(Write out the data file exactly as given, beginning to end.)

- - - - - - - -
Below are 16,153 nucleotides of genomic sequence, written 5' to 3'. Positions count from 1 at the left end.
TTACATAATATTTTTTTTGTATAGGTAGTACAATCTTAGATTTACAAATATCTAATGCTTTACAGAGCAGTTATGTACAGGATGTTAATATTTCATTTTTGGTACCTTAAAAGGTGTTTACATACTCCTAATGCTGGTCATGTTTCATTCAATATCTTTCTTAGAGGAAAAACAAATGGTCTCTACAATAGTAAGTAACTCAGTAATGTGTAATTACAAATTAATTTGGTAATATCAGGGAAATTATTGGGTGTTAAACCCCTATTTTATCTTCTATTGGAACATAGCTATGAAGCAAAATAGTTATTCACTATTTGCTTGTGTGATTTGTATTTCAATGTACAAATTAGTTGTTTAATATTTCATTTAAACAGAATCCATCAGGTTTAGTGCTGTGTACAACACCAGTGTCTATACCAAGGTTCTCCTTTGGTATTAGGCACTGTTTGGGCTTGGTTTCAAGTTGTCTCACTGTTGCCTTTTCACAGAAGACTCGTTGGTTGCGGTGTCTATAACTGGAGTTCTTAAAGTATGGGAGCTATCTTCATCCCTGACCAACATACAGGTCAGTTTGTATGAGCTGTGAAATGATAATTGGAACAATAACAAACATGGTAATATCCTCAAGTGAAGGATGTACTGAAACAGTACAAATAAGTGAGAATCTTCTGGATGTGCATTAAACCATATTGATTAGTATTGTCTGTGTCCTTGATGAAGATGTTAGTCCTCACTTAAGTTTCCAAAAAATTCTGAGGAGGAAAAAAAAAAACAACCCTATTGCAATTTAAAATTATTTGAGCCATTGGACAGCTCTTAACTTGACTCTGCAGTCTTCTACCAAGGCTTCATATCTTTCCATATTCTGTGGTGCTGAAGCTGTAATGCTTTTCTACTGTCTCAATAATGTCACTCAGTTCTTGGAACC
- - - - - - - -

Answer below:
Below are 16,153 nucleotides of genomic sequence, written 5' to 3'. Positions count from 1 at the left end.
TTACATAATATTTTTTTTGTATAGGTAGTACAATCTTAGATTTACAAATATCTAATGCTTTACAGAGCAGTTATGTACAGGATGTTAATATTTCATTTTTGGTACCTTAAAAGGTGTTTACATACTCCTAATGCTGGTCATGTTTCATTCAATATCTTTCTTAGAGGAAAAACAAATGGTCTCTACAATAGTAAGTAACTCAGTAATGTGTAATTACAAATTAATTTGGTAATATCAGGGAAATTATTGGGTGTTAAACCCCTATTTTATCTTCTATTGGAACATAGCTATGAAGCAAAATAGTTATTCACTATTTGCTTGTGTGATTTGTATTTCAATGTACAAATTAGTTGTTTAATATTTCATTTAAACAGAATCCATCAGGTTTAGTGCTGTGTACAACACCAGTGTCTATACCAAGGTTCTCCTTTGGTATTAGGCACTGTTTGGGCTTGGTTTCAAGTTGTCTCACTGTTGCCTTTTCACAGAAGACTCGTTGGTTGCGGTGTCTATAACTGGAGTTCTTAAAGTATGGGAGCTATCTTCATCCCTGACCAACATACAGGTCAGTTTGTATGAGCTGTGAAATGATAATTGGAACAATAACAAACATGGTAATATCCTCAAGTGAAGGATGTACTGAAACAGTACAAATAAGTGAGAATCTTCTGGATGTGCATTAAACCATATTGATTAGTATTGTCTGTGTCCTTGATGAAGATGTTAGTCCTCACTTAAGTTTCCAAAAAATTCTGAGGAGGAAAAAAAAAAACAACCCTATTGCAATTTAAAATTATTTGAGCCATTGGACAGCTCTTAACTTGACTCTGCAGTCTTCTACCAAGGCTTCATATCTTTCCATATTCTGTGGTGCTGAAGCTGTAATGCTTTTCTACTGTCTCAATAATGTCACTCAGTTCTTGGAACC